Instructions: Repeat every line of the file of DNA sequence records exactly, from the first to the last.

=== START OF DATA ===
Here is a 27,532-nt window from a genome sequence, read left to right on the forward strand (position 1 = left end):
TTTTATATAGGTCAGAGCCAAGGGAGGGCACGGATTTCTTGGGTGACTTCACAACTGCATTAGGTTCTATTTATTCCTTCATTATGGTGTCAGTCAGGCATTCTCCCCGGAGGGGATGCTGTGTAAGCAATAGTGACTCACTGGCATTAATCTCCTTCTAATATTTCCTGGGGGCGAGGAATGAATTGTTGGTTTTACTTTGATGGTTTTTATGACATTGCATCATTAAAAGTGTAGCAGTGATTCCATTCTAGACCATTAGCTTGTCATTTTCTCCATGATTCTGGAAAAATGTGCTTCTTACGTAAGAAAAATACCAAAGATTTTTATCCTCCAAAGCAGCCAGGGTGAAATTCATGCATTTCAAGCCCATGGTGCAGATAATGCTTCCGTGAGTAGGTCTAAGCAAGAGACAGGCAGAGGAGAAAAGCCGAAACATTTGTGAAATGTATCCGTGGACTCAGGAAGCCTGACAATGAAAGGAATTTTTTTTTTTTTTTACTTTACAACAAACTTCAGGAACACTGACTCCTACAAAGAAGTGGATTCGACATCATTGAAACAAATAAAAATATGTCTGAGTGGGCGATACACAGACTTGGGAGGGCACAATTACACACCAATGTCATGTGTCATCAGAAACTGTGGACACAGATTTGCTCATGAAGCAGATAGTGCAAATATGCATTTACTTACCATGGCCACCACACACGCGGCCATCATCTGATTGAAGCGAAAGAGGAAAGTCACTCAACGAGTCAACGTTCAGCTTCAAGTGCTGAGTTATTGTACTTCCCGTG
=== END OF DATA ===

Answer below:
Here is a 27,532-nt window from a genome sequence, read left to right on the forward strand (position 1 = left end):
TTTTATATAGGTCAGAGCCAAGGGAGGGCACGGATTTCTTGGGTGACTTCACAACTGCATTAGGTTCTATTTATTCCTTCATTATGGTGTCAGTCAGGCATTCTCCCCGGAGGGGATGCTGTGTAAGCAATAGTGACTCACTGGCATTAATCTCCTTCTAATATTTCCTGGGGGCGAGGAATGAATTGTTGGTTTTACTTTGATGGTTTTTATGACATTGCATCATTAAAAGTGTAGCAGTGATTCCATTCTAGACCATTAGCTTGTCATTTTCTCCATGATTCTGGAAAAATGTGCTTCTTACGTAAGAAAAATACCAAAGATTTTTATCCTCCAAAGCAGCCAGGGTGAAATTCATGCATTTCAAGCCCATGGTGCAGATAATGCTTCCGTGAGTAGGTCTAAGCAAGAGACAGGCAGAGGAGAAAAGCCGAAACATTTGTGAAATGTATCCGTGGACTCAGGAAGCCTGACAATGAAAGGAATTTTTTTTTTTTTTTACTTTACAACAAACTTCAGGAACACTGACTCCTACAAAGAAGTGGATTCGACATCATTGAAACAAATAAAAATATGTCTGAGTGGGCGATACACAGACTTGGGAGGGCACAATTACACACCAATGTCATGTGTCATCAGAAACTGTGGACACAGATTTGCTCATGAAGCAGATAGTGCAAATATGCATTTACTTACCATGGCCACCACACACGCGGCCATCATCTGATTGAAGCGAAAGAGGAAAGTCACTCAACGAGTCAACGTTCAGCTTCAAGTGCTGAGTTATTGTACTTCCCGTG